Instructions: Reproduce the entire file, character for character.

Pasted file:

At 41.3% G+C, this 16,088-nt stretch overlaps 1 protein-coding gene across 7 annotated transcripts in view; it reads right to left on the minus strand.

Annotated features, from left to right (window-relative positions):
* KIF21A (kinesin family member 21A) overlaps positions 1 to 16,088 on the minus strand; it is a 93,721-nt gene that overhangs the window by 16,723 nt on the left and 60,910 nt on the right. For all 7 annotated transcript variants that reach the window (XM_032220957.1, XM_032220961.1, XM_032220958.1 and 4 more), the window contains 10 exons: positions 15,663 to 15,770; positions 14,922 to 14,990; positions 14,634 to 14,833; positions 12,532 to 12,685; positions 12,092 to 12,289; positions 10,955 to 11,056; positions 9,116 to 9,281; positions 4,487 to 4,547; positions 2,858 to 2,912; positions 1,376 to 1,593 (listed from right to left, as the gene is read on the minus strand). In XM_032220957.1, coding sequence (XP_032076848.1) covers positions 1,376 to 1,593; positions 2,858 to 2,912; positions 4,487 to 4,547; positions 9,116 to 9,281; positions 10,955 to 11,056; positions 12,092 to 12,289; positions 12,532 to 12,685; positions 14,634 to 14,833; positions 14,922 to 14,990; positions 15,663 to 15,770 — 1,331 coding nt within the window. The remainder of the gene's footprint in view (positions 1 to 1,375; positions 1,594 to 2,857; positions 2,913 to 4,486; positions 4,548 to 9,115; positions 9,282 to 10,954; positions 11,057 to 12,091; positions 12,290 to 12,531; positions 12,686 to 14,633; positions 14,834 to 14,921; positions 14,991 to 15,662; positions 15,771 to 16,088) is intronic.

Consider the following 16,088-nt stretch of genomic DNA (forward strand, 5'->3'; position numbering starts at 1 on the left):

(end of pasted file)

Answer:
At 41.3% G+C, this 16,088-nt stretch overlaps 1 protein-coding gene across 7 annotated transcripts in view; it reads right to left on the minus strand.

Annotated features, from left to right (window-relative positions):
* KIF21A (kinesin family member 21A) overlaps positions 1 to 16,088 on the minus strand; it is a 93,721-nt gene that overhangs the window by 16,723 nt on the left and 60,910 nt on the right. For all 7 annotated transcript variants that reach the window (XM_032220957.1, XM_032220961.1, XM_032220958.1 and 4 more), the window contains 10 exons: positions 15,663 to 15,770; positions 14,922 to 14,990; positions 14,634 to 14,833; positions 12,532 to 12,685; positions 12,092 to 12,289; positions 10,955 to 11,056; positions 9,116 to 9,281; positions 4,487 to 4,547; positions 2,858 to 2,912; positions 1,376 to 1,593 (listed from right to left, as the gene is read on the minus strand). In XM_032220957.1, coding sequence (XP_032076848.1) covers positions 1,376 to 1,593; positions 2,858 to 2,912; positions 4,487 to 4,547; positions 9,116 to 9,281; positions 10,955 to 11,056; positions 12,092 to 12,289; positions 12,532 to 12,685; positions 14,634 to 14,833; positions 14,922 to 14,990; positions 15,663 to 15,770 — 1,331 coding nt within the window. The remainder of the gene's footprint in view (positions 1 to 1,375; positions 1,594 to 2,857; positions 2,913 to 4,486; positions 4,548 to 9,115; positions 9,282 to 10,954; positions 11,057 to 12,091; positions 12,290 to 12,531; positions 12,686 to 14,633; positions 14,834 to 14,921; positions 14,991 to 15,662; positions 15,771 to 16,088) is intronic.

Consider the following 16,088-nt stretch of genomic DNA (forward strand, 5'->3'; position numbering starts at 1 on the left):